Pope Benedict's Sicily visit draws another 'miracle' turnout

Contrary to preliminary reports from Sicily on Sunday, the crowds attending papal events in the island's capital city were "never before seen in Italy." According to an official from Holy See's Press Office who was on the ground at the event, this is just the latest occurrence in a continuous "crescendo" of "miracle" turnouts for Pope Benedict XVI.

The Holy Father visited Sicily for just 10 hours on Sunday, but according to press office figures, he was seen by nearly 300,000 people. Three major events marked the day's schedule, two of which were outdoors on a very hot, clear day.

Police figures originally put the figure at 30,000 people for the morning Mass on the seafront esplanade called the "Foro Italico." But the sub-director of the Holy See's Press Office, Fr. Ciro Benedettini, who was able to get the official estimates from local authorities, said on Monday that the figure was "around 200,000." From his vantage point at the altar, he said, there were people as far as the eye could see, and accompanying the Pope's every movement across the city there was a robust line of people to greet him as he passed.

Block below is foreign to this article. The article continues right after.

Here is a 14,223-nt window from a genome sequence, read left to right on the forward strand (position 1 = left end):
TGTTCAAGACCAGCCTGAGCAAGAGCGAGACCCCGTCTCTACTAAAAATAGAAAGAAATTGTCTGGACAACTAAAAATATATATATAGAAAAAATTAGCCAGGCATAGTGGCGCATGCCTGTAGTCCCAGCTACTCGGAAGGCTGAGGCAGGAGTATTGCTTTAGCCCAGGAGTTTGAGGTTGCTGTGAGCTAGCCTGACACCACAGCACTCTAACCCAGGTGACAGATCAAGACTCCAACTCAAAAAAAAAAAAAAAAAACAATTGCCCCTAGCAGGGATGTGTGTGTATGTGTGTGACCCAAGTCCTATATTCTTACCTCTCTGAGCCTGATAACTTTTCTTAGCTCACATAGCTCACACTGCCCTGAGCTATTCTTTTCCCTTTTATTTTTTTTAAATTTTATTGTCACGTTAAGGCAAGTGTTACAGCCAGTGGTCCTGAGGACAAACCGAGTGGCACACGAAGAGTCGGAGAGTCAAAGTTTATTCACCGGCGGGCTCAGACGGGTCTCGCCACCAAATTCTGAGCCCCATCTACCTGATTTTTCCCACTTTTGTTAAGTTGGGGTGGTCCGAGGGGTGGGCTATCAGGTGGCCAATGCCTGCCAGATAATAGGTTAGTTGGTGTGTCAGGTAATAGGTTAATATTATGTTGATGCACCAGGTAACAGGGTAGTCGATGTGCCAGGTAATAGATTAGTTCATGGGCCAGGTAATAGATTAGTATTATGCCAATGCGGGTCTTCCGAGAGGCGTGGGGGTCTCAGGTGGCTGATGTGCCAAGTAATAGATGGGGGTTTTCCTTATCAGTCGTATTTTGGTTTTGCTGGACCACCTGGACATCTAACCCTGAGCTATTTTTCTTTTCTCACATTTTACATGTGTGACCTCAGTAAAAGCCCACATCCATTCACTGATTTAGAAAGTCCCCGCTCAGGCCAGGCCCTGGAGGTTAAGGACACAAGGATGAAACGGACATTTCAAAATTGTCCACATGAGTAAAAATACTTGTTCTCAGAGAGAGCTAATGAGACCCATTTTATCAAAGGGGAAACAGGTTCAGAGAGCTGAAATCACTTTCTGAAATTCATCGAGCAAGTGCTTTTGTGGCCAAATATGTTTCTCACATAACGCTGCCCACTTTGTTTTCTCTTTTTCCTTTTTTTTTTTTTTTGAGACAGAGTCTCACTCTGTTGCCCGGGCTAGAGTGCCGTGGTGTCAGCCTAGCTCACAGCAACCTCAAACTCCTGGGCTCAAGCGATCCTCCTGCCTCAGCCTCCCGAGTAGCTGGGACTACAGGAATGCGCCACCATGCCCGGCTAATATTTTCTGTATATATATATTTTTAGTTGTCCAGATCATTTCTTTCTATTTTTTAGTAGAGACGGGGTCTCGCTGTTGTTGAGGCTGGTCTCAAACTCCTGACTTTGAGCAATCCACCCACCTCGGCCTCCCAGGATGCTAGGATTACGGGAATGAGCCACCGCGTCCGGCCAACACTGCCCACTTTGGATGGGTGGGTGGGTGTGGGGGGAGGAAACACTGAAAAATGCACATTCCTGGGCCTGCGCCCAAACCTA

Of these and the "at least 30,000" young people and families that showed for the afternoon encounter with the Holy Father in a city square, Fr. Benedettini said that for a pastoral visit in Italy, "they are the highest figures we have ever seen."

A "consistent crescendo" of interest follows the Pope recent trips, he said, which include the U.K., where the Pope was also seen by hundreds of thousands of people. An estimated 500,000 attendees joined the Pope for Mass at the Marian shrine in Fatima, Portugal during his visit there last May.

He also referred to the reverent silence of the crowds during events at which the Pope presides as a “miracle.” The same total silence was observed on Sunday in Sicily, just as it was at Mass in Glasgow's Bellahouston Park, at London's Hyde Park during the prayer vigil and also at Blessed Cardinal Newman's beatification Mass in Birmingham.

Not wishing to make a comparison with turnouts for celebrations during John Paul II's five visits to the island, Fr. Benedettini emphasized his positive impressions to journalists in the Vatican press office on Monday, asking, "Did you see the enthusiasm of the young people?"

Of Pope Benedict XVI, he said, "they were as happy with him and more."

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